Once it was realized that both the Moon and Pluto's Charon likely formed from giant impacts, this parallel was noted when calling them double planets. However, an impact may also produce tiny satellites, such as the small outer satellites of Pluto, so this does not determine where the line should be drawn.

Center-of-mass definition[edit]

Pluto and Charon orbit their common center of gravity, which lies outside of Pluto. Images captured by the New Horizons spacecraft in July 2014.[3]

A common proposal for a double planet is a system where the center of mass lies outside the primary. This was the basis for the argument that the Pluto–Charon system be considered a double planet when the IAU was debating whether dwarf planets should be considered a class of planet. Under this definition, the Earth–Moon system is not a double planet. However, the center of mass varies with the distance between the bodies. As the Moon migrates outward from Earth, the center of mass of the system will migrate outward as well, until in a few hundred million years Earth will fit the definition. It has been suggested that such a definition would call into question Jupiter's status as a planet, as the center of mass of the Jupiter–Sun system lies outside the surface of the Sun.[4]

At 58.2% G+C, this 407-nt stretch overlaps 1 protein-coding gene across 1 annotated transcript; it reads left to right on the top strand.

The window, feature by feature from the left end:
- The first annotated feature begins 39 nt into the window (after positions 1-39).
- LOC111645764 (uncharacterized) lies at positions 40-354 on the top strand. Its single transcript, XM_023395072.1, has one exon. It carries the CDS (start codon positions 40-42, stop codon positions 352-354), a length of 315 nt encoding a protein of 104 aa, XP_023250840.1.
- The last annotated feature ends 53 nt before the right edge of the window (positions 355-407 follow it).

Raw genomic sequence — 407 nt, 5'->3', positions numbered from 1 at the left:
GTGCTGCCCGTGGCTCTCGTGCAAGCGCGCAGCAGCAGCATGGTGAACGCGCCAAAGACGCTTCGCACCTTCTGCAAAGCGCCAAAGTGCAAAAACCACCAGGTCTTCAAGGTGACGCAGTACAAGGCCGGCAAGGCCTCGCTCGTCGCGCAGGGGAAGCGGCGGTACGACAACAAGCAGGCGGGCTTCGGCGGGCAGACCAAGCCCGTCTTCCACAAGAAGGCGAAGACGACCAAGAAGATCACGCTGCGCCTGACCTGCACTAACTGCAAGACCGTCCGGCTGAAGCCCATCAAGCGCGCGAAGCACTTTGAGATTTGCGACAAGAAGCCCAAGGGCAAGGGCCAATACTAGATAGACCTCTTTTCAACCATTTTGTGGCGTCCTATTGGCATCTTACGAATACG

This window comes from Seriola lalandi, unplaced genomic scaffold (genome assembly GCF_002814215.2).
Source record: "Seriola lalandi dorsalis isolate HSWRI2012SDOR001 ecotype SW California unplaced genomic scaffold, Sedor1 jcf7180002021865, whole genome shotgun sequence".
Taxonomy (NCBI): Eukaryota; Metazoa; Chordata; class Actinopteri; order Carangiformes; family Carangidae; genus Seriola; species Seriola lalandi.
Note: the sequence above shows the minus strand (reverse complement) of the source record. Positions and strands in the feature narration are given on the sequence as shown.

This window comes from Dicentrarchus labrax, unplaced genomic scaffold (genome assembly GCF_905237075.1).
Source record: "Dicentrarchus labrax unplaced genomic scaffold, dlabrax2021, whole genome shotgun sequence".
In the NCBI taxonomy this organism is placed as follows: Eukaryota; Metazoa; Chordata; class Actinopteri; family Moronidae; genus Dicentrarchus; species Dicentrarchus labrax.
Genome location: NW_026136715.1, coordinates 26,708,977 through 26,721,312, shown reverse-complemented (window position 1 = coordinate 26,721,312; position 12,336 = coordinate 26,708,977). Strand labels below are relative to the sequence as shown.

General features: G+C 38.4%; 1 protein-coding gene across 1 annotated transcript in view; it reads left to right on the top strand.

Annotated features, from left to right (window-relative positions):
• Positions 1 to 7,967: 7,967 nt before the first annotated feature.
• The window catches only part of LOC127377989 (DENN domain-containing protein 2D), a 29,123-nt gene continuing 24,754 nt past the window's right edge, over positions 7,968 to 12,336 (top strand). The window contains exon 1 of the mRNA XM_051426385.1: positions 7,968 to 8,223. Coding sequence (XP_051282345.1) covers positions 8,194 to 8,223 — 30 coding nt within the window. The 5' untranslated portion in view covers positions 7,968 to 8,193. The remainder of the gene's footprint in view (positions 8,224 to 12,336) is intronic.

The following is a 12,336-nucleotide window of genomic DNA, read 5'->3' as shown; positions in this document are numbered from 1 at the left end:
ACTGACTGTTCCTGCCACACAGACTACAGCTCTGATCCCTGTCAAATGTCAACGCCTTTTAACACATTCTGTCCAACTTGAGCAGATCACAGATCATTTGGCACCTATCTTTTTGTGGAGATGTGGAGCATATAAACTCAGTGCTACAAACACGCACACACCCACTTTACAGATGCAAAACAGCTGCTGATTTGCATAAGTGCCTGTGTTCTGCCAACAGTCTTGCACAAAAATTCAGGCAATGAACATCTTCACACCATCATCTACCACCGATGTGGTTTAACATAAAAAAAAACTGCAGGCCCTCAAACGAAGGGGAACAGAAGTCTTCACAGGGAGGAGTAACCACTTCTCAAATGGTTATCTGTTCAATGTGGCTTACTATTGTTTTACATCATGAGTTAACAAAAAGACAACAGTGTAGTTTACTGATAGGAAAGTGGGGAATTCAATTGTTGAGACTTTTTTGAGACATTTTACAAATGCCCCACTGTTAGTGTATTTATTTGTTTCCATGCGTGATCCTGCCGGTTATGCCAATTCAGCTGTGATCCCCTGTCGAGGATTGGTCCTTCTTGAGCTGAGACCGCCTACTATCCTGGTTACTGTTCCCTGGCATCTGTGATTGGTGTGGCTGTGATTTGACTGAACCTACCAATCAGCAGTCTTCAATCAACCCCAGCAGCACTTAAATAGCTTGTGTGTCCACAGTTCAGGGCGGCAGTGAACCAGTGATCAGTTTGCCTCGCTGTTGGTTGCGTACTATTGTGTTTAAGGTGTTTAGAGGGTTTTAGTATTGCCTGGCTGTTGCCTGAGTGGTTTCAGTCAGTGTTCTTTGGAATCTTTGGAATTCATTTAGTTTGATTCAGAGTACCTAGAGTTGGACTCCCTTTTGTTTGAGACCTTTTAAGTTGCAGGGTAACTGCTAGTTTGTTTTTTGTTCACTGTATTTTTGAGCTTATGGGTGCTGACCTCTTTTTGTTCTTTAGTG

Tug-of-war definition[edit]

Isaac Asimov suggested a distinction between planet–moon and double-planet structures based in part on what he called a "tug-of-war" value, which does not consider their relative sizes.[5] This quantity is simply the ratio of the force exerted on the smaller body by the larger (primary) body to the force exerted on the smaller body by the Sun. This can be shown to equal